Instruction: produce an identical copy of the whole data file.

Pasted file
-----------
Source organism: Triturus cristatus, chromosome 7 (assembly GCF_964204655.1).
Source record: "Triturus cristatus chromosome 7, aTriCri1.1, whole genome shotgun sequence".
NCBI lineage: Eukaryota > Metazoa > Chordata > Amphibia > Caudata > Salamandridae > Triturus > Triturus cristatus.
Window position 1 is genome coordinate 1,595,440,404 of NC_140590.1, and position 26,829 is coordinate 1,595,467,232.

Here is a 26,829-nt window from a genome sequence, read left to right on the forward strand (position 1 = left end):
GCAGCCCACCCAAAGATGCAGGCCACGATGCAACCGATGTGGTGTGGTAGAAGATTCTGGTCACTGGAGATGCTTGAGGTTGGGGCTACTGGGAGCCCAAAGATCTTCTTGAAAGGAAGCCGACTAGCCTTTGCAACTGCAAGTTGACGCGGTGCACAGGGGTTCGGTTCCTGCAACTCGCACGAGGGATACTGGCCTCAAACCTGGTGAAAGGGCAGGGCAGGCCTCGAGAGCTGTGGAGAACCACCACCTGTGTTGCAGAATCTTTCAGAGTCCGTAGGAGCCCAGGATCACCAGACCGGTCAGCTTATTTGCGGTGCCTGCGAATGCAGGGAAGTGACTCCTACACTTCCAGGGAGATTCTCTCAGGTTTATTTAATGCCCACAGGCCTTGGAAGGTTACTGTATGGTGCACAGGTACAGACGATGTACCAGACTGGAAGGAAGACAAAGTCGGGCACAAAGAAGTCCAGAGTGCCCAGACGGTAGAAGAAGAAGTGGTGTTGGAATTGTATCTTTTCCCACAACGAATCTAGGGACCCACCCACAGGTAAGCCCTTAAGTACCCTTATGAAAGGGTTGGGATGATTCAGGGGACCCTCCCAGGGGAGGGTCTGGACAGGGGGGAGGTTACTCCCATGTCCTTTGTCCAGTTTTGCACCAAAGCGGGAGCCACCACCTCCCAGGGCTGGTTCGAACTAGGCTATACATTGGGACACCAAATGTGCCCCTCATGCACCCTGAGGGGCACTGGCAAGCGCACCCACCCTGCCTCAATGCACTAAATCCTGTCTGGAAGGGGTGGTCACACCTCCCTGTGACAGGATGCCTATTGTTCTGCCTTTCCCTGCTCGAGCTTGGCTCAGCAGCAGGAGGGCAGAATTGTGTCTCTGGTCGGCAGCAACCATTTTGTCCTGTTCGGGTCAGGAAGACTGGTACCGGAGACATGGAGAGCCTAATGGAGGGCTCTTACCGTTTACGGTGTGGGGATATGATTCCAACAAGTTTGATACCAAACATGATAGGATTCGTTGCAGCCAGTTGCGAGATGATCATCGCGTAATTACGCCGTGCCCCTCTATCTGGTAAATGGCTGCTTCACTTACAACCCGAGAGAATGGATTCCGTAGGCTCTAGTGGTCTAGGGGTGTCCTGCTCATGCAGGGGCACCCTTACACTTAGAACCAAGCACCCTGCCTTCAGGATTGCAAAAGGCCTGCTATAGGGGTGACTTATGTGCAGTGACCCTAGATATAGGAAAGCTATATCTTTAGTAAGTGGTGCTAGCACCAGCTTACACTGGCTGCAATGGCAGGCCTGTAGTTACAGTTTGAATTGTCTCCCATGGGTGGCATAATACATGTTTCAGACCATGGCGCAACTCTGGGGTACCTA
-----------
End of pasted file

Source organism: Triturus cristatus, chromosome 7 (assembly GCF_964204655.1).
Source record: "Triturus cristatus chromosome 7, aTriCri1.1, whole genome shotgun sequence".
NCBI lineage: Eukaryota > Metazoa > Chordata > Amphibia > Caudata > Salamandridae > Triturus > Triturus cristatus.
Window position 1 is genome coordinate 1,595,440,404 of NC_140590.1, and position 26,829 is coordinate 1,595,467,232.

Here is a 26,829-nt window from a genome sequence, read left to right on the forward strand (position 1 = left end):
GCAGCCCACCCAAAGATGCAGGCCACGATGCAACCGATGTGGTGTGGTAGAAGATTCTGGTCACTGGAGATGCTTGAGGTTGGGGCTACTGGGAGCCCAAAGATCTTCTTGAAAGGAAGCCGACTAGCCTTTGCAACTGCAAGTTGACGCGGTGCACAGGGGTTCGGTTCCTGCAACTCGCACGAGGGATACTGGCCTCAAACCTGGTGAAAGGGCAGGGCAGGCCTCGAGAGCTGTGGAGAACCACCACCTGTGTTGCAGAATCTTTCAGAGTCCGTAGGAGCCCAGGATCACCAGACCGGTCAGCTTATTTGCGGTGCCTGCGAATGCAGGGAAGTGACTCCTACACTTCCAGGGAGATTCTCTCAGGTTTATTTAATGCCCACAGGCCTTGGAAGGTTACTGTATGGTGCACAGGTACAGACGATGTACCAGACTGGAAGGAAGACAAAGTCGGGCACAAAGAAGTCCAGAGTGCCCAGACGGTAGAAGAAGAAGTGGTGTTGGAATTGTATCTTTTCCCACAACGAATCTAGGGACCCACCCACAGGTAAGCCCTTAAGTACCCTTATGAAAGGGTTGGGATGATTCAGGGGACCCTCCCAGGGGAGGGTCTGGACAGGGGGGAGGTTACTCCCATGTCCTTTGTCCAGTTTTGCACCAAAGCGGGAGCCACCACCTCCCAGGGCTGGTTCGAACTAGGCTATACATTGGGACACCAAATGTGCCCCTCATGCACCCTGAGGGGCACTGGCAAGCGCACCCACCCTGCCTCAATGCACTAAATCCTGTCTGGAAGGGGTGGTCACACCTCCCTGTGACAGGATGCCTATTGTTCTGCCTTTCCCTGCTCGAGCTTGGCTCAGCAGCAGGAGGGCAGAATTGTGTCTCTGGTCGGCAGCAACCATTTTGTCCTGTTCGGGTCAGGAAGACTGGTACCGGAGACATGGAGAGCCTAATGGAGGGCTCTTACCGTTTACGGTGTGGGGATATGATTCCAACAAGTTTGATACCAAACATGATAGGATTCGTTGCAGCCAGTTGCGAGATGATCATCGCGTAATTACGCCGTGCCCCTCTATCTGGTAAATGGCTGCTTCACTTACAACCCGAGAGAATGGATTCCGTAGGCTCTAGTGGTCTAGGGGTGTCCTGCTCATGCAGGGGCACCCTTACACTTAGAACCAAGCACCCTGCCTTCAGGATTGCAAAAGGCCTGCTATAGGGGTGACTTATGTGCAGTGACCCTAGATATAGGAAAGCTATATCTTTAGTAAGTGGTGCTAGCACCAGCTTACACTGGCTGCAATGGCAGGCCTGTAGTTACAGTTTGAATTGTCTCCCATGGGTGGCATAATACATGTTTCAGACCATGGCGCAACTCTGGGGTACCTA